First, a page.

The ongoing student loan pause has been in effect for nearly three years. The pause has suspended payments and frozen interest accrual for borrowers with government-held federal student loans, and it has halted all collections efforts against defaulted federal student loan borrowers.
First enacted by President Trump via executive order during the early days of the Covid-19 pandemic, a combination of Congressional legislation and subsequent executive action by both Trump and President Biden resulted in multiple extensions. Biden’s most recent extension is set to end later this summer.
There were many instances during the last three years when the student loan pause was seemingly about to end, only to be extended again, often at the last minute. But this time, there are several reasons why the pause may actually — really — be coming to an end. And borrowers should prepare for payments to resume.
Biden’s end of Covid emergency may remove basis for extending the student loan pause again
The student loan pause was enacted in direct response to the Covid-19 pandemic. While Congress codified the relief through legislation when it passed the CARES Act in March 2020, the statutory relief was only set to last six months.
To extend the relief beyond September 2020, both the Trump and Biden administrations relied on the HEROES Act of 2003. That statute, passed unanimously by Congress, allows the Education Department to modify federal student loan programs for borrowers who have suffered economic hardship “in connection with a war or other military operation or national emergency,” such as a pandemic.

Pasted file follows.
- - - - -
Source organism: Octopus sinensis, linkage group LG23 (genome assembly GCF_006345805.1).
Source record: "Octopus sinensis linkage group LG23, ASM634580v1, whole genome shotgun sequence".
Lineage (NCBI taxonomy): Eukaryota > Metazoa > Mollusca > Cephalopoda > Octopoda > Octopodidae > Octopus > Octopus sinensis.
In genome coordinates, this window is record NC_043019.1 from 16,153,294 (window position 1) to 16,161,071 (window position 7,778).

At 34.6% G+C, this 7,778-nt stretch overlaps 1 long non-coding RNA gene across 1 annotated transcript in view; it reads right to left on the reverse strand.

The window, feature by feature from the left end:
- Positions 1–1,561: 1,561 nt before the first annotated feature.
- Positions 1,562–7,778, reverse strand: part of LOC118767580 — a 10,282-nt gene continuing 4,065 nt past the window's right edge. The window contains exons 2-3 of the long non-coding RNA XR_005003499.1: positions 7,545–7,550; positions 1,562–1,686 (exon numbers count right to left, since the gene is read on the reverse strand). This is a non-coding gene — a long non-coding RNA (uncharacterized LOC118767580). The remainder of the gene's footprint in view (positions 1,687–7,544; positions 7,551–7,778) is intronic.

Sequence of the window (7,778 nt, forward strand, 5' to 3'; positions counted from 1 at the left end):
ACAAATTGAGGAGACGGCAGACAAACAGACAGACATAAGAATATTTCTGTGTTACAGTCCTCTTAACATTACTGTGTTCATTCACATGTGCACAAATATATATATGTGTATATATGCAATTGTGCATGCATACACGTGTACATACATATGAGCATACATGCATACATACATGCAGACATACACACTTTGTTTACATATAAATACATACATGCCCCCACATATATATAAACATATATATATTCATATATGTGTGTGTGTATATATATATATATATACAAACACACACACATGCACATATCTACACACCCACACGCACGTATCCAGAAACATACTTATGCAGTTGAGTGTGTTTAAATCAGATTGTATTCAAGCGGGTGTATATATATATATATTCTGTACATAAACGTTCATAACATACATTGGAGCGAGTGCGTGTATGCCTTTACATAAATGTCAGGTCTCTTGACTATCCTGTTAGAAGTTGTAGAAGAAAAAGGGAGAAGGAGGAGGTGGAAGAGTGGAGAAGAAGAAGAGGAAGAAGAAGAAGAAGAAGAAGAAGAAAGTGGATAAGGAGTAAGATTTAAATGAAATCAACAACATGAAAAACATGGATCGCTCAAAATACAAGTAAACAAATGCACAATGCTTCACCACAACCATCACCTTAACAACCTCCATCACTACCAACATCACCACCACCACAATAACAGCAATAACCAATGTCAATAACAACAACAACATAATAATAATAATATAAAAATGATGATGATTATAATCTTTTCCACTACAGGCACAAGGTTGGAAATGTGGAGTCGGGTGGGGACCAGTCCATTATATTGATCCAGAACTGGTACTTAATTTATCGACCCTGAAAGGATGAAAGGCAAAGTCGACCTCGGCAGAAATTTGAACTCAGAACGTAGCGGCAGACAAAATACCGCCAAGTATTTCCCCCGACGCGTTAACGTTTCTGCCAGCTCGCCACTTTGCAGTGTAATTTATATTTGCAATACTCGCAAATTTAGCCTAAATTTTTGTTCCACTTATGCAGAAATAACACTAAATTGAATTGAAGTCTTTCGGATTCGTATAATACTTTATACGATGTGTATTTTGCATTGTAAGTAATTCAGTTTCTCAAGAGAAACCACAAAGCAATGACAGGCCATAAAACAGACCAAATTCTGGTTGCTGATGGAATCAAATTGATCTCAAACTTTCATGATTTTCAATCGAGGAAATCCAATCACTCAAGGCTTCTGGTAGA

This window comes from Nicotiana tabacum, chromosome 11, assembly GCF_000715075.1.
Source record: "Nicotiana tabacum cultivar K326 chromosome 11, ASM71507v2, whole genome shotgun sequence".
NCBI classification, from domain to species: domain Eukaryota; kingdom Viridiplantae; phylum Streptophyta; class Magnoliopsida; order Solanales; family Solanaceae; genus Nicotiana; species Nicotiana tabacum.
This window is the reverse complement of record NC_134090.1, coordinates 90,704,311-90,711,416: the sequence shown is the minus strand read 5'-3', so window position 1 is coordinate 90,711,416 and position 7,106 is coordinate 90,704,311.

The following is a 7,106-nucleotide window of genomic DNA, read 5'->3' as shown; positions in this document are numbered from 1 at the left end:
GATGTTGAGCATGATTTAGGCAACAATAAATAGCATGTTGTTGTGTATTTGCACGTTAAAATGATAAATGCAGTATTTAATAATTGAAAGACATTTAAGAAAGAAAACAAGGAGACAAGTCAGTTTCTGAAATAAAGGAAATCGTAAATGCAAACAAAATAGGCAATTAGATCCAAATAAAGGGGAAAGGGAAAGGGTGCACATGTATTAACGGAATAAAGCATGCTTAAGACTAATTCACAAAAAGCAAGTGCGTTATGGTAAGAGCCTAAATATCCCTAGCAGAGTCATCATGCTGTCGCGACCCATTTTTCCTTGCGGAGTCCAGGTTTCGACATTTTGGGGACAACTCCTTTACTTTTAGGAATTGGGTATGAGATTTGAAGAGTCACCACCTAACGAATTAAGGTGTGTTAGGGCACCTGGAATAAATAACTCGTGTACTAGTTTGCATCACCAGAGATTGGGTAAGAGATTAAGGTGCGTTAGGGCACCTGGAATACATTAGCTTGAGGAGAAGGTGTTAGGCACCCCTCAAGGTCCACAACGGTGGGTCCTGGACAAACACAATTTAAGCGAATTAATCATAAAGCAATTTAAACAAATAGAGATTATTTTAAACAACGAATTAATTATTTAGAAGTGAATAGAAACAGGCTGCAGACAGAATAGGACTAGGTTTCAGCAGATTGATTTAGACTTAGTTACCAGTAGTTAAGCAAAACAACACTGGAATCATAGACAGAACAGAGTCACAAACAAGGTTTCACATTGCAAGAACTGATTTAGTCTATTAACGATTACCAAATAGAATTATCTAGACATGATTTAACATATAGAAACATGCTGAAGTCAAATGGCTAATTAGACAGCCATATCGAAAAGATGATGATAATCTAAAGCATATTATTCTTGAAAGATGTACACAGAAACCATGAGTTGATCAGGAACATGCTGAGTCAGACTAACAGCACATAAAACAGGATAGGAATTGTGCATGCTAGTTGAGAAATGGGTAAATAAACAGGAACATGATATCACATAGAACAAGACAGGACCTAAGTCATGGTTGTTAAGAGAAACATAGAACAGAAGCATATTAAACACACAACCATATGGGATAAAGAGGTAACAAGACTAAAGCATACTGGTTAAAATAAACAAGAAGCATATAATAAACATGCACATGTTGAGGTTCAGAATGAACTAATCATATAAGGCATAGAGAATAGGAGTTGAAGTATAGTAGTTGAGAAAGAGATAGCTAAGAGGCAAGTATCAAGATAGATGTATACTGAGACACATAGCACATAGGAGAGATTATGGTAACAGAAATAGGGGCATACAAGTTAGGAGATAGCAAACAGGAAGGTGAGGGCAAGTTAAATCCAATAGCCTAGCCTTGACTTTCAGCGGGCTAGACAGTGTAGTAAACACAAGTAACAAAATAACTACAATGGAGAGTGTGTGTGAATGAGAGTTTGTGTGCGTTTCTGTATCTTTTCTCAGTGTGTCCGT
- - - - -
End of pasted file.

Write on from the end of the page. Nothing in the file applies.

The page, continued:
The HEROES Act, and the ongoing national emergency associated with the Covid-19 pandemic, provided the legal authority for each extension of the student loan pause.
But this week, the Biden administration announced that it would officially end the national emergency this May. Officials have indicated that this does not mean the student loan pause will have to end early, and Biden’s earlier extension will stand.
However, the end of the national emergency may make it harder for the administration to justify any further extension of the student loan pause. Administration officials could argue that the end of the national emergency does not necessarily mean that the associated economic harm that millions of borrowers experienced has ended, thus justifying yet another extension.